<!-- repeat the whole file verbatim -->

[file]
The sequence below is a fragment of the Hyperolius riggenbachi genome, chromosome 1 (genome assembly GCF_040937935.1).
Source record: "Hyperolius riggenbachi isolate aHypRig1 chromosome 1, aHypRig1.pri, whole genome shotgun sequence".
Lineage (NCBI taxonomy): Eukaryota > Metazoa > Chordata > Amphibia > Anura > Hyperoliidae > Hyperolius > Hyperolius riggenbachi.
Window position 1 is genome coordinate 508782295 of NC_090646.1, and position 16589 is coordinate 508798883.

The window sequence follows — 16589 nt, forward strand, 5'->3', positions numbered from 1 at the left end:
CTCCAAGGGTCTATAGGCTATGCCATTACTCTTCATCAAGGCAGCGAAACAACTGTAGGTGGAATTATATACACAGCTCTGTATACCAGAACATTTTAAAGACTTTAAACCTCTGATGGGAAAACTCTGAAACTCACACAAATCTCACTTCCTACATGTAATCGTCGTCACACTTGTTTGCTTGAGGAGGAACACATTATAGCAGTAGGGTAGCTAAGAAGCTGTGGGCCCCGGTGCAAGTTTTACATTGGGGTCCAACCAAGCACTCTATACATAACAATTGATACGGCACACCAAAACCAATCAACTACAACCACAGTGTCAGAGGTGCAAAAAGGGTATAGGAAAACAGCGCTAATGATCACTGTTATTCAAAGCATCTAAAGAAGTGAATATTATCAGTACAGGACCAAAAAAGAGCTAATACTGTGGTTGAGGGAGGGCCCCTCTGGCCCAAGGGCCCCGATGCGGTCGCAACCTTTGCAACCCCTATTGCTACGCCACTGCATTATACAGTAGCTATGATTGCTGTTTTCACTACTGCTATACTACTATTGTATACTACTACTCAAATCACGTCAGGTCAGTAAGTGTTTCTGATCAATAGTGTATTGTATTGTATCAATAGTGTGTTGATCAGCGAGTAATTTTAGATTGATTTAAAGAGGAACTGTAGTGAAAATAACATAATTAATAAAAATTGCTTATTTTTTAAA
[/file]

The sequence below is a fragment of the Hyperolius riggenbachi genome, chromosome 1 (genome assembly GCF_040937935.1).
Source record: "Hyperolius riggenbachi isolate aHypRig1 chromosome 1, aHypRig1.pri, whole genome shotgun sequence".
Lineage (NCBI taxonomy): Eukaryota > Metazoa > Chordata > Amphibia > Anura > Hyperoliidae > Hyperolius > Hyperolius riggenbachi.
Window position 1 is genome coordinate 508782295 of NC_090646.1, and position 16589 is coordinate 508798883.

The window sequence follows — 16589 nt, forward strand, 5'->3', positions numbered from 1 at the left end:
CTCCAAGGGTCTATAGGCTATGCCATTACTCTTCATCAAGGCAGCGAAACAACTGTAGGTGGAATTATATACACAGCTCTGTATACCAGAACATTTTAAAGACTTTAAACCTCTGATGGGAAAACTCTGAAACTCACACAAATCTCACTTCCTACATGTAATCGTCGTCACACTTGTTTGCTTGAGGAGGAACACATTATAGCAGTAGGGTAGCTAAGAAGCTGTGGGCCCCGGTGCAAGTTTTACATTGGGGTCCAACCAAGCACTCTATACATAACAATTGATACGGCACACCAAAACCAATCAACTACAACCACAGTGTCAGAGGTGCAAAAAGGGTATAGGAAAACAGCGCTAATGATCACTGTTATTCAAAGCATCTAAAGAAGTGAATATTATCAGTACAGGACCAAAAAAGAGCTAATACTGTGGTTGAGGGAGGGCCCCTCTGGCCCAAGGGCCCCGATGCGGTCGCAACCTTTGCAACCCCTATTGCTACGCCACTGCATTATACAGTAGCTATGATTGCTGTTTTCACTACTGCTATACTACTATTGTATACTACTACTCAAATCACGTCAGGTCAGTAAGTGTTTCTGATCAATAGTGTATTGTATTGTATCAATAGTGTGTTGATCAGCGAGTAATTTTAGATTGATTTAAAGAGGAACTGTAGTGAAAATAACATAATTAATAAAAATTGCTTATTTTTTAAA